A horse can travel about 8-10 miles per hour depending on the weight of the buggy or wagon and the condition of the horse, but it would need a long rest after about 25 miles depending on it's health and stamina. It would take a while to cart those children to grandma's house.

The carpet chain that Sarah probably refers to could be a ball of strips of rags and material that she is preparing to weave into sections of rag rug. Most cabins and farm houses in southern Indiana in 1859 were functional rather than decorative with lots of cracks and crevices where the cold air could seep into the home. To help keep her family as warm as possible, a housewife would often make rag rugs. Sarah had a loom which often occupied several hours of her day. Sarah apparently could weave rag carpet strips on her loom. They usually were woven approximately 36 inches wide which would require a loom which was 40-45 inches in width. These woven carpet strips could be sewn together to cover an entire floor surface. Home weavers wove table linens, coverlets, yardage for clothing, and bedding on their looms. Some four-harness looms were converted to two-harness for the purpose of weaving rag rugs. Women often helped each other with the warping and held "rag-sewing bees" outside in the summer. Pieces of fabric from old clothes, bedspreads, curtains, blankets, sheets, etc, were cut or torn, sewn together into strips and wound into balls. Most of these fabrics had served out their usefulness in other capacities long before they were woven into rugs.

OCTOBER 28, 1859: Now I hurry my flannel to see how it will look. I scald some too, boil bark to color jeans chain, but here comes brother Moses and wife and children and pap and mother and Catherine, and children comes. Not well.

Notes:
Winter was coming. Sarah was bustling around trying to care for her 8 children; make warm flannel material on her loom; and boil a large kettle of dye (which she had made from the bark of nearby trees) to color jeans; when unexpected company arrived. Moses with his pregnant wife and 4 children; her sister Catherine plus her 4 children; and her mother and father exploded into Sarah's day. No phones to call ahead.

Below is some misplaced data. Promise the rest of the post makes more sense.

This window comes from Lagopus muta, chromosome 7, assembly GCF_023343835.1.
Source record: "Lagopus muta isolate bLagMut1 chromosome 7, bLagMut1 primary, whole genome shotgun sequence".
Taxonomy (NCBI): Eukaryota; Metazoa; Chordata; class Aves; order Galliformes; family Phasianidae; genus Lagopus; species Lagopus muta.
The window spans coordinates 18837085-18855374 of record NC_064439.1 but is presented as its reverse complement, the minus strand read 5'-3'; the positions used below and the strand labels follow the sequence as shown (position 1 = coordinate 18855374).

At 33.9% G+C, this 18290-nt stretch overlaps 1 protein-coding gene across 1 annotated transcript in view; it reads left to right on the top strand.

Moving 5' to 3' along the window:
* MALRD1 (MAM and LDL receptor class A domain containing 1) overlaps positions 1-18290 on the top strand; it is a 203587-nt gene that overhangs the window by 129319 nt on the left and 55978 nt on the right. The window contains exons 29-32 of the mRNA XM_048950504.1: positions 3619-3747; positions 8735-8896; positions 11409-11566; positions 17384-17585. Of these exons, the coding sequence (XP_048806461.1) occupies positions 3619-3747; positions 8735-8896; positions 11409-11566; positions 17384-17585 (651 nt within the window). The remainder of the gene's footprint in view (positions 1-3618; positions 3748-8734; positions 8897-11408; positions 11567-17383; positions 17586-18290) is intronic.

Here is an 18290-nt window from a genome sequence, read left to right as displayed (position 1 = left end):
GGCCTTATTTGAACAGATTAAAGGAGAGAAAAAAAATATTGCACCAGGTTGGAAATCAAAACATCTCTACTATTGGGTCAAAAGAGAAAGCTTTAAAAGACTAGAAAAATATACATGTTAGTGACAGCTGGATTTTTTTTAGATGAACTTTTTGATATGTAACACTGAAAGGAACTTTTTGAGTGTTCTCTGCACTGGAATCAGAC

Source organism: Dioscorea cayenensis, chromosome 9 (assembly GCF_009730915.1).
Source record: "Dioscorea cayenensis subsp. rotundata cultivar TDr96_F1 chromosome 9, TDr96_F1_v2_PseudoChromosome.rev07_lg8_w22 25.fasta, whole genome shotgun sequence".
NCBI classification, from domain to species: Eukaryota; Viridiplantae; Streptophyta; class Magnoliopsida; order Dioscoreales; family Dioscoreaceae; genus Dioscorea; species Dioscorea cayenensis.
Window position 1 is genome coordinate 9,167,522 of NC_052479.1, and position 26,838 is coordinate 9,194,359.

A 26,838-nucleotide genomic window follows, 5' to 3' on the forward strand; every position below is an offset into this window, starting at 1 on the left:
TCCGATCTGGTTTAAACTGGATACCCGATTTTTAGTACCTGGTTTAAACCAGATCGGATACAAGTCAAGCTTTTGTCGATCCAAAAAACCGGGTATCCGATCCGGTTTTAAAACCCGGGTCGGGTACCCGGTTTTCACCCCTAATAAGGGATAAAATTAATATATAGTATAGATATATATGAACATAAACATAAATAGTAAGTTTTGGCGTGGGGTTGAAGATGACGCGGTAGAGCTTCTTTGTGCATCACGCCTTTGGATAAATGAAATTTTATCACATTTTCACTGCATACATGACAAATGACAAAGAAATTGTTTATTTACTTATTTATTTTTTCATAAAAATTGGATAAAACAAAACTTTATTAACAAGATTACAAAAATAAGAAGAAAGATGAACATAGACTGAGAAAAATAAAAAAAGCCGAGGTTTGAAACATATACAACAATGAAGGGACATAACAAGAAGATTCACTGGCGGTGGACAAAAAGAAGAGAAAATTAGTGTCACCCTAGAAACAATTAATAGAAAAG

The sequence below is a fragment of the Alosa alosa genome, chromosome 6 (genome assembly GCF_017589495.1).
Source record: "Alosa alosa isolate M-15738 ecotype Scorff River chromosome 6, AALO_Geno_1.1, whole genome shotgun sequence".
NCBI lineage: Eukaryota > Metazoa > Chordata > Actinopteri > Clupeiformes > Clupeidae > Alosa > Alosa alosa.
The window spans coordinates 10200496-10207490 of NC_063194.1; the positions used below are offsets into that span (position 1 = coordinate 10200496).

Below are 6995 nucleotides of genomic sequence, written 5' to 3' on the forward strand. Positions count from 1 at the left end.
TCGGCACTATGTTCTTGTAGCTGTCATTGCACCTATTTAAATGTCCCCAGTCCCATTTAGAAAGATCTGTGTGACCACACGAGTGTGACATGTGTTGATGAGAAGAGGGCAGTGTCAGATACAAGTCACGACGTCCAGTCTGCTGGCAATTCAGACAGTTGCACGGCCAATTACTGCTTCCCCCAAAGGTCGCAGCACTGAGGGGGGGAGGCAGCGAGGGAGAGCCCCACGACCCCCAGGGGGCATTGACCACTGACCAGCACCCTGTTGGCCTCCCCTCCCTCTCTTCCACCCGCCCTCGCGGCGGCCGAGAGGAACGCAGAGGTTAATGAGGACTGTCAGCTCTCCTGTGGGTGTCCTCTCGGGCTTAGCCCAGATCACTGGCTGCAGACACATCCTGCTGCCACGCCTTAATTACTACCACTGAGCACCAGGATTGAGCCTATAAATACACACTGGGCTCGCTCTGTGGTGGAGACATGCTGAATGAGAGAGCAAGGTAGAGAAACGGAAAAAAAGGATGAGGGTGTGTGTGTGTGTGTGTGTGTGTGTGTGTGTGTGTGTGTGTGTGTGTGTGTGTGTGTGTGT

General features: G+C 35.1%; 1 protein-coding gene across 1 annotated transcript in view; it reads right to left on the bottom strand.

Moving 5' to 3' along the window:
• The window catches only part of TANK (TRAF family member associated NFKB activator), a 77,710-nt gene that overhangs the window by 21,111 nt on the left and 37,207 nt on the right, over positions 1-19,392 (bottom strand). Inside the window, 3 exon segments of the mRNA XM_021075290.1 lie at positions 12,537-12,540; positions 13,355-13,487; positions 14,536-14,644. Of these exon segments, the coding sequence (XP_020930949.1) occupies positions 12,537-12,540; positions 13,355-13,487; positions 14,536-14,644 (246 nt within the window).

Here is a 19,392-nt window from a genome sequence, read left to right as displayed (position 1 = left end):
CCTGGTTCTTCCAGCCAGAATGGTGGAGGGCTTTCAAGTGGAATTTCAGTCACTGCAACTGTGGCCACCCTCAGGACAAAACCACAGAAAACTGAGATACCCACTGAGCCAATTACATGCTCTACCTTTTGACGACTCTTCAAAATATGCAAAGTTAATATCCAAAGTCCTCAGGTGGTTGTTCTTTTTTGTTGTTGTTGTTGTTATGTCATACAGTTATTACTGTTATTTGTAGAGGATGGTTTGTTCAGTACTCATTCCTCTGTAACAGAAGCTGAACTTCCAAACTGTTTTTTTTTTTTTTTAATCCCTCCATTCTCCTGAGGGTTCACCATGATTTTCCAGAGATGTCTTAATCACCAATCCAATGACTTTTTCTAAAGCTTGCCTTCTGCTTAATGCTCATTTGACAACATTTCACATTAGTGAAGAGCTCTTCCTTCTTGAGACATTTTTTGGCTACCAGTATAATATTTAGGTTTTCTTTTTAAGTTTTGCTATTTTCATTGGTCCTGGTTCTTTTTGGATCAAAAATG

SATURDAY OCTOBER. 29, 1859: Cloudy and cold. Abby (son, 4) is sick. I commence weaving my flannel. Oh how beautiful it is. Mother goes by to Catherines. We bury our cabbage, beets, squashes and color jeans cotton and carpet rags, render tallow, make some candles, and sew on my blankets.

Notes: Sarah is taking care of her children, one of them sick; dyeing cotton; rendering tallow for candles; sewing blankets for the coming winter; storing vegetables; and creating beauty on her loom!!

No refriderators, of course. Country women often stored potatoes, turnips, carrots, cabbage, beets, and squash for the winter by burying them in a deep soil pit with a thin straw flooring, covering them with soil to just below the frost line, and then adding additional straw mulch on top. The earth provided a controlled atmosphere, because soil temperatures do not fluctuate. Of course, there were some problems associated storing vegetables underground, but most realized that pits needed to be well-drained and vigilantly protected from hungry rodent raiders.

Without electricity, candles and oil lamps were a necessity. Sarah rendered tallow, animal fat from cows or sheep, by cooking and straining it to remove impurities such as leftover meat or gristle. One steer could produce up to 100 pounds of fat to process. Some heated the tallow in a large kettle of boiling water instead of directly over a fire to protect against the tallow itself from catching fire. Since the candles would be burning indoors, they tried to make the tallow as pure as possible to minimize smoke and noxious odors. Women soaked cotton wicks in the tallow and hung them up to dry with a tallow coating. When dry, they might lay the coated wicks in a prepared mold and pour on additional tallow. When dried and solid, the candles could be used immediately. Others chose a more time-consuming process of hanging the wicks from a frame the size of the cauldren and dipping them into the melted tallow just enough to coat the wicks with a new coat of tallow being mindful not to melt the tallow already on the wicks. Once that coat was dry, the process would be repeated again and again to build up the candles to the desired size.

You might enjoy reading Sarah Bovard's Diary from its beginning in January of 1859. For all diary entries see: http://www.rootsweb.ancestry.com/~inscott/BovardDiary.html.